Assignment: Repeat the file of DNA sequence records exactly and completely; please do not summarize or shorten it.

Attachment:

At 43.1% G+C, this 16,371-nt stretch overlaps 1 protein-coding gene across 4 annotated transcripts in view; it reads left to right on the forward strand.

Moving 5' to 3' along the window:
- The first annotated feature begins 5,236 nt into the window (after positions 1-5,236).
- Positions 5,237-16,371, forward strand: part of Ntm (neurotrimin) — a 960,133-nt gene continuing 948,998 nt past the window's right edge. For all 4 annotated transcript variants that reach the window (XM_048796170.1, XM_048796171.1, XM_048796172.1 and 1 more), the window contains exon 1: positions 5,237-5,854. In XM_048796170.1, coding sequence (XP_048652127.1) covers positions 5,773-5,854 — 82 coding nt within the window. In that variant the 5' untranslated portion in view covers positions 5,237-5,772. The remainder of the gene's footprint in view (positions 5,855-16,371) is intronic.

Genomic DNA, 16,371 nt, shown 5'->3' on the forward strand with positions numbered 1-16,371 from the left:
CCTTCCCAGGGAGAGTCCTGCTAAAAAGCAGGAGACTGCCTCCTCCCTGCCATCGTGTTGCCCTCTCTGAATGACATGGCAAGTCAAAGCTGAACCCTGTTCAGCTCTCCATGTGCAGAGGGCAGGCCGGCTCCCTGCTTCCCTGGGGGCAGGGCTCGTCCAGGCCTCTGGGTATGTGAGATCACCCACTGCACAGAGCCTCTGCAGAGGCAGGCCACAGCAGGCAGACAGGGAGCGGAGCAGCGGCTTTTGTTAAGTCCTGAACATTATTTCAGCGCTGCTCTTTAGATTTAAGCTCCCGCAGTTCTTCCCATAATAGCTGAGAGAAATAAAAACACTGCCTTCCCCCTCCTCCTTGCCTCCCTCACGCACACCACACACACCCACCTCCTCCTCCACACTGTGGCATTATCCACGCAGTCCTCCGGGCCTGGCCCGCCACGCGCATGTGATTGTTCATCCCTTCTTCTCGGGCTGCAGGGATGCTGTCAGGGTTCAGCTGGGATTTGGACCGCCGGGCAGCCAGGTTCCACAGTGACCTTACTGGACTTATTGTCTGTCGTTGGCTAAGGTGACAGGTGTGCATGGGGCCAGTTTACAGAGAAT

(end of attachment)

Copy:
At 43.1% G+C, this 16,371-nt stretch overlaps 1 protein-coding gene across 4 annotated transcripts in view; it reads left to right on the forward strand.

Moving 5' to 3' along the window:
- The first annotated feature begins 5,236 nt into the window (after positions 1-5,236).
- Positions 5,237-16,371, forward strand: part of Ntm (neurotrimin) — a 960,133-nt gene continuing 948,998 nt past the window's right edge. For all 4 annotated transcript variants that reach the window (XM_048796170.1, XM_048796171.1, XM_048796172.1 and 1 more), the window contains exon 1: positions 5,237-5,854. In XM_048796170.1, coding sequence (XP_048652127.1) covers positions 5,773-5,854 — 82 coding nt within the window. In that variant the 5' untranslated portion in view covers positions 5,237-5,772. The remainder of the gene's footprint in view (positions 5,855-16,371) is intronic.

Genomic DNA, 16,371 nt, shown 5'->3' on the forward strand with positions numbered 1-16,371 from the left:
CCTTCCCAGGGAGAGTCCTGCTAAAAAGCAGGAGACTGCCTCCTCCCTGCCATCGTGTTGCCCTCTCTGAATGACATGGCAAGTCAAAGCTGAACCCTGTTCAGCTCTCCATGTGCAGAGGGCAGGCCGGCTCCCTGCTTCCCTGGGGGCAGGGCTCGTCCAGGCCTCTGGGTATGTGAGATCACCCACTGCACAGAGCCTCTGCAGAGGCAGGCCACAGCAGGCAGACAGGGAGCGGAGCAGCGGCTTTTGTTAAGTCCTGAACATTATTTCAGCGCTGCTCTTTAGATTTAAGCTCCCGCAGTTCTTCCCATAATAGCTGAGAGAAATAAAAACACTGCCTTCCCCCTCCTCCTTGCCTCCCTCACGCACACCACACACACCCACCTCCTCCTCCACACTGTGGCATTATCCACGCAGTCCTCCGGGCCTGGCCCGCCACGCGCATGTGATTGTTCATCCCTTCTTCTCGGGCTGCAGGGATGCTGTCAGGGTTCAGCTGGGATTTGGACCGCCGGGCAGCCAGGTTCCACAGTGACCTTACTGGACTTATTGTCTGTCGTTGGCTAAGGTGACAGGTGTGCATGGGGCCAGTTTACAGAGAAT